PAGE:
Much of what we call “paranormal” are facets or properties of the natural world that we do not yet understand. And although ball lighting is not usually considered a paranormal phenomenon – and is almost certainly a natural phenomenon – its mysterious nature has puzzled scientists and paranormal researchers alike for centuries.
There currently is no fully satisfactory or generally accepted scientific theory for ball lightning, mainly because it is so rare, and when it does occur it doesn’t stay around long enough to be studied; it generally has a lifetime of less than five seconds. According to one researcher, “ball lightning is the name given to the mobile luminous spheres which have been observed during thunderstorms. Visual sightings are often accompanied by sound, odor, and permanent material damage.” Many scientists still deny its existence, but there are so many eyewitness accounts of the phenomenon that it’s difficult to deny its reality.
It’s these personal encounters with ball lighting that have given it its mysterious reputation. Many eyewitnesses describe its movement or “behavior” as seemingly intelligent, as if it knows where it wants to go. When it enters houses, it often enters through doorways or windows and travels down hallways.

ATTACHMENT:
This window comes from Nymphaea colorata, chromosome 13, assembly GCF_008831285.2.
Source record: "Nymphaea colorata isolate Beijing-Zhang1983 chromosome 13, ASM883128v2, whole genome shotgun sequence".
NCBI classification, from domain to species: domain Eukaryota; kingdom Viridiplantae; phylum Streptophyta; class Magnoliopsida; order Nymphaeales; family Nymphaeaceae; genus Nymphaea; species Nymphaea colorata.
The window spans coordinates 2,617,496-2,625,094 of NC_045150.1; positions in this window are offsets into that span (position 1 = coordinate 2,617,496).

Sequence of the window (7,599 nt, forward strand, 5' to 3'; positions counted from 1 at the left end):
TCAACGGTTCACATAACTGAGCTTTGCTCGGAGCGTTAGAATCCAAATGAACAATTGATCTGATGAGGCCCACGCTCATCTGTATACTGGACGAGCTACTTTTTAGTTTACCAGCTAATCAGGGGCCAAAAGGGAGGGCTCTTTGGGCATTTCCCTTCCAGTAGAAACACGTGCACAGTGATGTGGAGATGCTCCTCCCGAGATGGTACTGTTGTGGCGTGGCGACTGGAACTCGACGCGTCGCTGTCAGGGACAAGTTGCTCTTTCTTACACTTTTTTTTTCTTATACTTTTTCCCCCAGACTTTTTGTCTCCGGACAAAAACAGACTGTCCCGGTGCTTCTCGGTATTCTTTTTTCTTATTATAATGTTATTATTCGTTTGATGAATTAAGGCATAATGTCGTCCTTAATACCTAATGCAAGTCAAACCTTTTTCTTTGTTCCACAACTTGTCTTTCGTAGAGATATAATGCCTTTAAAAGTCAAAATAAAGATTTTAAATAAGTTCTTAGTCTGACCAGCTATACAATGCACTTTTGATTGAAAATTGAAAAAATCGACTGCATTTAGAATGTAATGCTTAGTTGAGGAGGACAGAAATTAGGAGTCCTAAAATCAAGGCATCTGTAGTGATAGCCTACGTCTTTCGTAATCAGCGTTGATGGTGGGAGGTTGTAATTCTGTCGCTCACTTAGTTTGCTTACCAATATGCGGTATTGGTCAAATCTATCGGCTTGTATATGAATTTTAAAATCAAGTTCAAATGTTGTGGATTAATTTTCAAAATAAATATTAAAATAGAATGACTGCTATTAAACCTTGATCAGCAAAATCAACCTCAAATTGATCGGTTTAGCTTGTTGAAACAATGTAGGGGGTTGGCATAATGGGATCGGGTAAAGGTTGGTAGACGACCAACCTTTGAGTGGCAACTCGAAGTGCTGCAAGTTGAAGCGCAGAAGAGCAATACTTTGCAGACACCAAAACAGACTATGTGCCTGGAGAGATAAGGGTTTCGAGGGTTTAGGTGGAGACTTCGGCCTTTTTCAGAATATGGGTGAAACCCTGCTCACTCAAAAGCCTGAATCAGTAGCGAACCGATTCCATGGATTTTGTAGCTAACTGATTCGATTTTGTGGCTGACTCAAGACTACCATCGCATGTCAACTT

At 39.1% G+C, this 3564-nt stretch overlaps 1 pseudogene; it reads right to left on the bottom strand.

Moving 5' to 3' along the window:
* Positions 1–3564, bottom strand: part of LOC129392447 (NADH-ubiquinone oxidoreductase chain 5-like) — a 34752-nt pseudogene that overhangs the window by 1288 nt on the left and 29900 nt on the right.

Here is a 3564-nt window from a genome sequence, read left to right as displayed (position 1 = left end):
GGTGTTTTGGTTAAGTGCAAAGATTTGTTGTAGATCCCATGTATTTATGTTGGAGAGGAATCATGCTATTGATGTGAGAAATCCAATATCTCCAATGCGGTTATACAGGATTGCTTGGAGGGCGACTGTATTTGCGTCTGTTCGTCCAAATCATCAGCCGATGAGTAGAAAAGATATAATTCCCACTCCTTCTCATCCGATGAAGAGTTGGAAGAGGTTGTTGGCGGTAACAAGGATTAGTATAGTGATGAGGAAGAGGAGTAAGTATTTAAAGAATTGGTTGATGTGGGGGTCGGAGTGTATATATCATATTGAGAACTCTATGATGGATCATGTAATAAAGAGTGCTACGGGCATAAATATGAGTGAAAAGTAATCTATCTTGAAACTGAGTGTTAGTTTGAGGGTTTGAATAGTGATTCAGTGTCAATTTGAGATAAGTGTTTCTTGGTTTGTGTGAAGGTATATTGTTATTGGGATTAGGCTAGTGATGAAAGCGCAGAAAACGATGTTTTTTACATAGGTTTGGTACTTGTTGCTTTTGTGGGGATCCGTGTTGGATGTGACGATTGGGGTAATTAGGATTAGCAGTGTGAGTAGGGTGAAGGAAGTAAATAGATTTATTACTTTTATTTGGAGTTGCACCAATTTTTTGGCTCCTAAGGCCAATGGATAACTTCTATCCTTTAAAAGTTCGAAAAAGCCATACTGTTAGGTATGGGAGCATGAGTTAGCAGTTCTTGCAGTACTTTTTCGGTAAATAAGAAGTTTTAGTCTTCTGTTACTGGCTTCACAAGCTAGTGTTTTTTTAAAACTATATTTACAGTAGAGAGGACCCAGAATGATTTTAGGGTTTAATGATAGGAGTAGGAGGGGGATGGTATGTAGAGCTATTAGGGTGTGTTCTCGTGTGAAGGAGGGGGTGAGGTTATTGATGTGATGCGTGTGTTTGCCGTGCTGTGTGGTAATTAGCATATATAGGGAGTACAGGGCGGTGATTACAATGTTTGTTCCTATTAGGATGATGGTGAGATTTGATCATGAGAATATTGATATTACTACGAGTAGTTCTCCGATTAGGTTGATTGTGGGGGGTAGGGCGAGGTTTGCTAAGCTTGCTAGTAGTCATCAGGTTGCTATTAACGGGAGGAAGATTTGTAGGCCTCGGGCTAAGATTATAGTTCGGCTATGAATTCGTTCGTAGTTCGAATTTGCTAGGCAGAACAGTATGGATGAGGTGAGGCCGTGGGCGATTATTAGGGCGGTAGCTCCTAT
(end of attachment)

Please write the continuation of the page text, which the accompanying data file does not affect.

But people tend to personify such peculiar events and it’s ludicrous to think that the balls of light have any intelligence, but the anecdotes are no less intriguing.
Here are some fascinating first-hand accounts.
If you were to look outside your home during a thunderstorm and see a tall streetlamp glowing with blue flames, you might be tempted to call the fire department. Then you might notice that the streetlamp is on fire but isn’t actually burning — and the water from the fire hose isn’t putting out the flames. At this point, you might be about ready to call a priest, but that, like the call to the fire department, would be unnecessary. The phenomenon you’re witnessing is actually St. Elmo’s Fire. (Which has nothing to do with a 1980s coming-of-age film starring a young Emilio Estevez.)
St. Elmo’s Fire is a weather phenomenon involving a gap in electrical charge. It’s like lightning, but not quite. And while it has been mistaken for ball lightning, it’s not that, either — and it’s definitely not fire.
Early observers of the phenomenon, mostly sailors on high seas during thunderstorms, seem to have understood they weren’t looking at actual fire, because instead of abandoning ship …
Keep Reading: HowStuffWorks “What is St.Elmo’s Fire?”.
- “I Flamed Amazement”: The Physics of St. Elmo’s Fire (science.kqed.org)
- Terms of St. Elmo’s of Fire (childhoodrelived.com)